The number of children in the care of Manitoba Child and Family Services (CFS) has decreased for the first time in the last 15 years, according the department’s year-end numbers, Families Minister Heather Stefanson announced today.
“While these numbers capture a snapshot of one point in time, they provide us with encouraging sign that Manitoba is heading in the right direction,” Stefanson said. “We need to acknowledge and thank the authorities, agencies, front-line workers and communities for their commitment, dedication and hard work that we believe has led to this positive trend that is emerging.”
Numbers from March 31, 2018, show 10,328 children in care, a reduction of 386 or 3.6 per cent from the March 31, 2017, count.
An additional 448 were reported in non-paid care, either reunited in their own home (living with a parent, guardian or a lifelong family member) or placed in supervised adoption, without government financial support. The total of 10,776 open files is a reduction of 576 from last year, or 5.1 per cent overall.
Family reunifications have increased by more than eight per cent across Manitoba and apprehensions have decreased by more than nine per cent over the last year.
The total number of paid service days by government increased from 2,979,061 to 3,191,131, a
7.1 per cent increase. The department noted a growing need for extended agreements to help young adults age 18 to 21 transition to independence through access to resources such as education programs and employment opportunities.
Of the 10,328 children in care, 87 per cent are Indigenous. The province supports 77 per cent of children in care and the federal government funds 23 per cent.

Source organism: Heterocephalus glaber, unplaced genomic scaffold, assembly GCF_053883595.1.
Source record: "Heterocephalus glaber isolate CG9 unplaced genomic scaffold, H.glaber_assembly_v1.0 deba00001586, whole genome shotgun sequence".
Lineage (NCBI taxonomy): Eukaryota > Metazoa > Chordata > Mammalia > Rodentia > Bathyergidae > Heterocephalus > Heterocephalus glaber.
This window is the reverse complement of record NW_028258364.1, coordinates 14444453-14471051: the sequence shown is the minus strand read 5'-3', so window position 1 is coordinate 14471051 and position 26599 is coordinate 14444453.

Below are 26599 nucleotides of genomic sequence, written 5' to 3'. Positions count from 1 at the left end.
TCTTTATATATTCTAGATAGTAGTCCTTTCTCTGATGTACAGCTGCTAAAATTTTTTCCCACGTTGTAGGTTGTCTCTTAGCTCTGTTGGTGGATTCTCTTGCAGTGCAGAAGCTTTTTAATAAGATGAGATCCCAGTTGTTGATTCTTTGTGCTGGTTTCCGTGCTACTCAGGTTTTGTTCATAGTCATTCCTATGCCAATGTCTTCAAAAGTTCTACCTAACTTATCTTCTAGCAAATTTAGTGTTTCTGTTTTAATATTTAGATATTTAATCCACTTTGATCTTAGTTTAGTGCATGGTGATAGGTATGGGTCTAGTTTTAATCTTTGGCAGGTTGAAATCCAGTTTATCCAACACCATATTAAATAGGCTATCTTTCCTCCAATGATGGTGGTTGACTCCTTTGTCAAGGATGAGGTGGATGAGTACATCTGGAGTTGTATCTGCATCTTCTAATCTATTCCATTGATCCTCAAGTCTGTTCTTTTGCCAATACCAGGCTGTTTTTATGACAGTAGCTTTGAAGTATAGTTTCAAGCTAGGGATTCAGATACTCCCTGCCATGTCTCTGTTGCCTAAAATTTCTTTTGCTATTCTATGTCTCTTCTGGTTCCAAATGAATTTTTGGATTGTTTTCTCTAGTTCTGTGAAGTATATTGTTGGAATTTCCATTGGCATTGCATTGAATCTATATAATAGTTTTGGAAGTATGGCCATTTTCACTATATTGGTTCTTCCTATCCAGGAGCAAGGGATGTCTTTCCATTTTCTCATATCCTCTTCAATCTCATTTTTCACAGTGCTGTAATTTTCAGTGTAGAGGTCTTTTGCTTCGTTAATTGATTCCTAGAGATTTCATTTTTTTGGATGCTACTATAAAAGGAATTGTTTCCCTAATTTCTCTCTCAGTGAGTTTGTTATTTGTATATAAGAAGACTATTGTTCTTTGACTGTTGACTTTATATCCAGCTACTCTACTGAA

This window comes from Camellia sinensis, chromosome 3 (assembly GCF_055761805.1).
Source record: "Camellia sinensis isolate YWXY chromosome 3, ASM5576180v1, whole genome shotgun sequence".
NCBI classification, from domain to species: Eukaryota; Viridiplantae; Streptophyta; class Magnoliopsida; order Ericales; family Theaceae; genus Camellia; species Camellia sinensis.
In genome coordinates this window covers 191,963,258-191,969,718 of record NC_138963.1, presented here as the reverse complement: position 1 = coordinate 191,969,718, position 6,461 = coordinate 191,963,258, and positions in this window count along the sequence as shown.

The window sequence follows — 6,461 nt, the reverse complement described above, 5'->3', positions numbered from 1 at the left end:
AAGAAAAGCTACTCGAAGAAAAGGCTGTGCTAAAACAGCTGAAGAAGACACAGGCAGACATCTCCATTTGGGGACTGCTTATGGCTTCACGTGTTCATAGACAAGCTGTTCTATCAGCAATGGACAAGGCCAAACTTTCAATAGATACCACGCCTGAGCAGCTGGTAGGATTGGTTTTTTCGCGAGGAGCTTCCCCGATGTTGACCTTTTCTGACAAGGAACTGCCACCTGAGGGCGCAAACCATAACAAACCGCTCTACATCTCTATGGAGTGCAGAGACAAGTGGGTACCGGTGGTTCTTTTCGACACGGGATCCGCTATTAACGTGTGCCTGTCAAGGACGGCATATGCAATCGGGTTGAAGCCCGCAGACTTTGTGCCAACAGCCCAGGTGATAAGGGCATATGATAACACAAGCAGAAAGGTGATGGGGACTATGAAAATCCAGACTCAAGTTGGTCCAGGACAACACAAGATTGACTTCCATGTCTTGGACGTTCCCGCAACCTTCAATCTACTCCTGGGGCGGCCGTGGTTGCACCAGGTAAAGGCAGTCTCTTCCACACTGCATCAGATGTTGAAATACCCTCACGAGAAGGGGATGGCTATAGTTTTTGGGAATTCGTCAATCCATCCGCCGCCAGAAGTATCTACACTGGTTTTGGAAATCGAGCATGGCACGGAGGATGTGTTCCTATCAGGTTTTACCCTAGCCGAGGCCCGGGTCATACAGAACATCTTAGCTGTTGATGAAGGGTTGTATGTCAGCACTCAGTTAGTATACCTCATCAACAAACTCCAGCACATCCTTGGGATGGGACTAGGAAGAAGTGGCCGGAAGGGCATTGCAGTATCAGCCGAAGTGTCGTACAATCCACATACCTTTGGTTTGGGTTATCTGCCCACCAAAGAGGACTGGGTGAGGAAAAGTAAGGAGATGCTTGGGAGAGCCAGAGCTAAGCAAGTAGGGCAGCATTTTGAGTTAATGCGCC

This is the first decrease in numbers since 2003, when Manitoba’s child welfare system was devolved into four authorities to oversee agencies mandated to deliver services. In October 2017, the province launched a new plan to transform the CFS system to create better outcomes for children that focus on community-based prevention, results-based funding, legislative reform, and lifelong connections through reunification and permanence.
Progress on the reform plan up to March 31 includes:
- introducing The Child and Family Services Amendment Act – Taking Care of Our Children to pave the way for Indigenous communities to create plans for children that recognize and reflect unique customs, and allow greater extended family and community involvement in care and upbringing;
- working with the four authorities to develop new protocols for emergency placement resources to limit the amount of time an apprehended child spends in emergency care and enable more timely referral to an appropriate longer-term placement or family reunification;
- creating six block funding contracts with child welfare agencies to provide a pre-determined budget for child maintenance with more flexibility how to spend it; and
- establishing a committee to review child welfare legislation, which consulted more than 1,500 Manitobans and presented a report to government last week.
“Since we announced our reform plan, we have introduced important changes and engaged authorities, agencies, Indigenous leadership and community partners across Manitoba to develop new strategies and solutions to support prevention, safe family preservation and reunification,” said Stefanson. “We continue to move forward in collaboration with child and family services providers and community partners to transform the child welfare system and deliver better outcomes for children and families.”